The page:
In my own study of over 100 female, Hispanic Adventists, I found that 42 percent of the women identified as survivors and 33 percent reported their abuser was an Adventist. While DV includes threats, as well as physical, spiritual, sexual, emotional, financial and other types of abuse, all are traumatizing. Our Creator did not design us for violence — not to perpetuate it, experience it, or even witness it.
Only recently has science begun to realize how abuse damages our brains and bodies. We used to think that only physical wounds left their marks on our bodies, but even the words we speak changes the structure of our brains and the ways it works. Therefore, when there is violence in our homes, all family members are hurt and the family unit is devastated. Survivors of DV are more likely to develop post-traumatic stress disorder, like soldiers who go to war. Survivors also are more likely to experience anxiety, panic attacks and depression, and are more likely to drink alcohol, smoke, use drugs and overeat in an attempt to self-medicate. One study found that 90 percent of women with substance abuse problems had experienced physical or sexual violence (womenshealth.gov). Additionally, survivors are also more likely to attempt suicide.
Children who grow up in abusive homes suffer many consequences, depending on their age, gender, the types of abuse they experience and how much abuse they witness. Young children may experience bed-wetting, anxiety, stuttering or sleep problems. Older kids also may have problems learning in school, and may experience a lot of headaches and stomachaches. Teenagers can display more behavioral problems, truancy, low self-esteem and risky behaviors including drug use, unprotected sex and depression. In their lifetime, children who witness violence growing up are also at greater risk of developing obesity, diabetes and heart disease (womenshealth.gov).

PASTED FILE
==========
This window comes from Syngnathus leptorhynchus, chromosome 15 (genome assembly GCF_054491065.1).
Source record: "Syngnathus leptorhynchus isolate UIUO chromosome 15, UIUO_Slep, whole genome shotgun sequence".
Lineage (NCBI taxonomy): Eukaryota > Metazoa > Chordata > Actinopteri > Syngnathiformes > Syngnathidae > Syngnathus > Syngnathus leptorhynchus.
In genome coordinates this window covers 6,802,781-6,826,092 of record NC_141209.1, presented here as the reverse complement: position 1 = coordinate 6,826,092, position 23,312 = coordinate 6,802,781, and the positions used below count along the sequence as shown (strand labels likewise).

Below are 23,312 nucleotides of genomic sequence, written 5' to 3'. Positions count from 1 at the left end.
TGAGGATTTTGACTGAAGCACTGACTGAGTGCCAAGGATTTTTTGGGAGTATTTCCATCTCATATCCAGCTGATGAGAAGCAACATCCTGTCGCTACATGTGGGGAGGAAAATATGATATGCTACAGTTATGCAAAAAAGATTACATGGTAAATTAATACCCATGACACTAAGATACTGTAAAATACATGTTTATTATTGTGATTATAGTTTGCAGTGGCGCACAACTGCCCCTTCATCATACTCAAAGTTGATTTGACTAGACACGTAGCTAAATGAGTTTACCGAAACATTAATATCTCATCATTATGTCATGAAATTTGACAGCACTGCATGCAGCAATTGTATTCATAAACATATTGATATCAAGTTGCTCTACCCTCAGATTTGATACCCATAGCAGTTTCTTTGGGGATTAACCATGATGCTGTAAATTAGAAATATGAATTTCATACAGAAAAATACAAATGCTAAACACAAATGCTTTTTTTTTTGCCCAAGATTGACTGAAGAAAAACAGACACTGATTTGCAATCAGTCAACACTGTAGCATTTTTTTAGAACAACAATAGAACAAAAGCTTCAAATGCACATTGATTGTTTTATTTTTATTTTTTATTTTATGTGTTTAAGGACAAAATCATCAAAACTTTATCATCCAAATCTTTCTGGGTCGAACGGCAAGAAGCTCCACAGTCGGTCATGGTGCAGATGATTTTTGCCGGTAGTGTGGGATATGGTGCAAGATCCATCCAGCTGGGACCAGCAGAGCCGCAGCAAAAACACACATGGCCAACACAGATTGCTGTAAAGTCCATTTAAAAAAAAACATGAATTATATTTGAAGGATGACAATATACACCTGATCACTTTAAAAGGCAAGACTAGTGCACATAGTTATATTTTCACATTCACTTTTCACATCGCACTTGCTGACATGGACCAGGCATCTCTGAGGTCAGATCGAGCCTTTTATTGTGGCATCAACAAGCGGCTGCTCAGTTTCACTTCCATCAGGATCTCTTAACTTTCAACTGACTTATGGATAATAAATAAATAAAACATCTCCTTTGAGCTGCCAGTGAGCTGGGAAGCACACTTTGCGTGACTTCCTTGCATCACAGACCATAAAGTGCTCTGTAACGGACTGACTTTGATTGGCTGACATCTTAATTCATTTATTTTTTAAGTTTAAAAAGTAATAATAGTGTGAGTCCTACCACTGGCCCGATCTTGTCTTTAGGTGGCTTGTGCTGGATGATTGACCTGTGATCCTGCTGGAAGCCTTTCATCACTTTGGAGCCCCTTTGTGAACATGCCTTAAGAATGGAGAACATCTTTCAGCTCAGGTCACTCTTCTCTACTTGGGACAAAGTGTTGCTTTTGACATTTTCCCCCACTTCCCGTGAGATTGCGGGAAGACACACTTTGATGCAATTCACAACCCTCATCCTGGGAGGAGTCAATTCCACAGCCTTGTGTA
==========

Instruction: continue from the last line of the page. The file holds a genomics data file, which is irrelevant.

There is not a lot of research on how abuse harms the abuser, but we know they themselves get hurt in the process. Proverbs 3:31 says, Do not envy a man of violence, and do not choose any of his ways. Violence is not of God. Some abusers experienced violence growing up, which has already harmed them. Genetic differences were recently found in some people who commit violent crimes (www.goodtherapy.org). Science doesn’t know enough yet about all of the consequences of violence in aggressors, but we know that a God of love did not design us to hurt others or ourselves.
Abuse can be prevented, and those who have been hurt, can get better. To raise awareness, teach church leaders and members how to prevent and intervene in cases of abuse, the NAD is hosting the free, live-streamed, 2019 summit on abuse on September 4 (September 5 in Spanish). Register at enditnownorthamerica.org and encourage others to participate. Together, we can work to end the violence, and restore peace in our families and homes as God intended.
Melissa Ponce-Rodas is an assistant professor of Psychology at Andrews University. She and her husband, Segundo, have twin boys, Samuel and Jonathan. Her research and advocacy revolves around the intersections of religion and domestic violence.